The Wappinger People
Survey archaeology done at Mount Gulian indicates that the Mount Gulian site had a long history of seasonal occupation by the ancestors of the Wappinger Native Americans. Native Americans lived intermittently, in seasonal encampments on the property from around 8,000 BP (Before the Present). The camps were occupied into the "contact period" with the Dutch and English colonizers in the early 1600’s.
The Verplanck Family
Mount Gulian is the Hudson Valley colonial homestead of the Verplanck family (aka Planck or VerPlancken). Research from 2020 into Dutch passenger lists pinpoint Jacob Albertsen Planck, from Edam, Holland, arriving in New Amsterdam on the ship Eendracht (Unity) in 1634, likely along with Abraham Isaac Verplanck, the patriarch of the original American branches of Verplancks.
The Society of the Cincinnati
The Society of the Cincinnati is an organization that is as old and as venerable as the American Republic. Composed of living descendants of eligible commissioned officers of the Continental Army and Navy, as well as descendants of commissioned officers of the French Army and Navy who served during the Revolutionary War (1775-1783), the Society has 14 constituent societies. Each state society is composed of direct descendants of officers who served in their respective original 13 States' armed forces, and one society in France, whose help ensured our victory in the American Revolution.
General Von Steuben
From 1782-1783, patriot General Friedrich Von Steuben was headquartered at Mount Gulian, close to the Fishkill Barracks and Supply Depot and right across the Hudson River from Washington’s Headquarters in Newburgh. While at Mount Gulian "The Baron", as he was often called, learned of the signing of the Treaty of Paris, ending the Revolutionary War and giving the new nation total independence from England. Often a footnote in history, General Von Steuben, a Prussian (German) immigrant, emerged from military obscurity in Europe to become an important but unsung hero of the Revolutionary War, having a lasting impact on the American Army and our nation’s history.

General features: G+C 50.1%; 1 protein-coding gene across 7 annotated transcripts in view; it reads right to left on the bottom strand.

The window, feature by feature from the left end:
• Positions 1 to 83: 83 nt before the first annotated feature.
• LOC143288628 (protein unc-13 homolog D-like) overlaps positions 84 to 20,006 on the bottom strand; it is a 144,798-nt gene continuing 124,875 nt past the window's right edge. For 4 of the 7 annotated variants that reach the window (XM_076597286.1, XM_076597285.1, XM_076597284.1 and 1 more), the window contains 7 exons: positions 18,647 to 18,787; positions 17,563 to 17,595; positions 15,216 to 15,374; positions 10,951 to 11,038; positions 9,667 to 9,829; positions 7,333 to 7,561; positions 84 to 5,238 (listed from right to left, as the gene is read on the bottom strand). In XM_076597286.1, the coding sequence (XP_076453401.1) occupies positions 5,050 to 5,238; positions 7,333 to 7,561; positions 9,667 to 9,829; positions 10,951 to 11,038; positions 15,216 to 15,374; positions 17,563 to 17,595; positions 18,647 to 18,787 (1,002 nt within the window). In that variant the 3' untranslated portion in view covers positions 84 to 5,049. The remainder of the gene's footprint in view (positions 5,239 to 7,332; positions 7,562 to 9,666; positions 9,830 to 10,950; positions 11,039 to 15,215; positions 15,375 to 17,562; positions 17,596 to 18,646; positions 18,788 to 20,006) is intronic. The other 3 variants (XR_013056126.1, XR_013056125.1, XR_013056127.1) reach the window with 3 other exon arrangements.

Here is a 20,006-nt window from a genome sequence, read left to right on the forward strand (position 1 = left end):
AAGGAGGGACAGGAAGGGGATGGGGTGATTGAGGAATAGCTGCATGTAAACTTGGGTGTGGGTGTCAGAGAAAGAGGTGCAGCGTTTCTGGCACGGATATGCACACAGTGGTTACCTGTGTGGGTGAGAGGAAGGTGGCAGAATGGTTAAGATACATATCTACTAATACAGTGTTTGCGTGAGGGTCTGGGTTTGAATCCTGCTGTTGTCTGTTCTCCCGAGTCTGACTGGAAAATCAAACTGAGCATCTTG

James F. Brown
Of all the many personalities connected with Mount Gulian and the Verplanck family and homestead, few have led a life as unique and as fully documented as James F. Brown. Born a slave as Anthony Fisher on a farm in Fredericktown MD around 1793, James F. Brown escaped from bondage by going north to freedom in New York City. From 1827 until the mid-1860’s he kept a journal about everyday life in Dutchess County NY as a free man and trusted employee, working for the Verplanck family as an important member of the household. The journals of James F. Brown are now housed at the NY Historical Society in Manhattan, with selected transcripts available at Mount Gulian.
Captain Robert Newlin Verplanck
Robert Newlin (R.N.) Verplanck was born on Nov. 18, 1842 at Mount Gulian, to William S. Verplanck and Anne Biddle (Newlin) Verplanck. During his boyhood, the United States was a house divided over the issues of slavery and states’ rights. Young Robert was a bright man coming from a family of great privilege, graduating from the prestigious Poughkeepsie Collegiate School, a private boy’s school, in 1858. Growing up at Mount Gulian, he often came into contact with Dutchess County’s small population of free Blacks, many of whom were skilled laborers and craftsmen in the area. James F. Brown, a freed escaped slave from Maryland, was Mount Gulian’s master gardener and trusted property manager throughout Robert’s early life.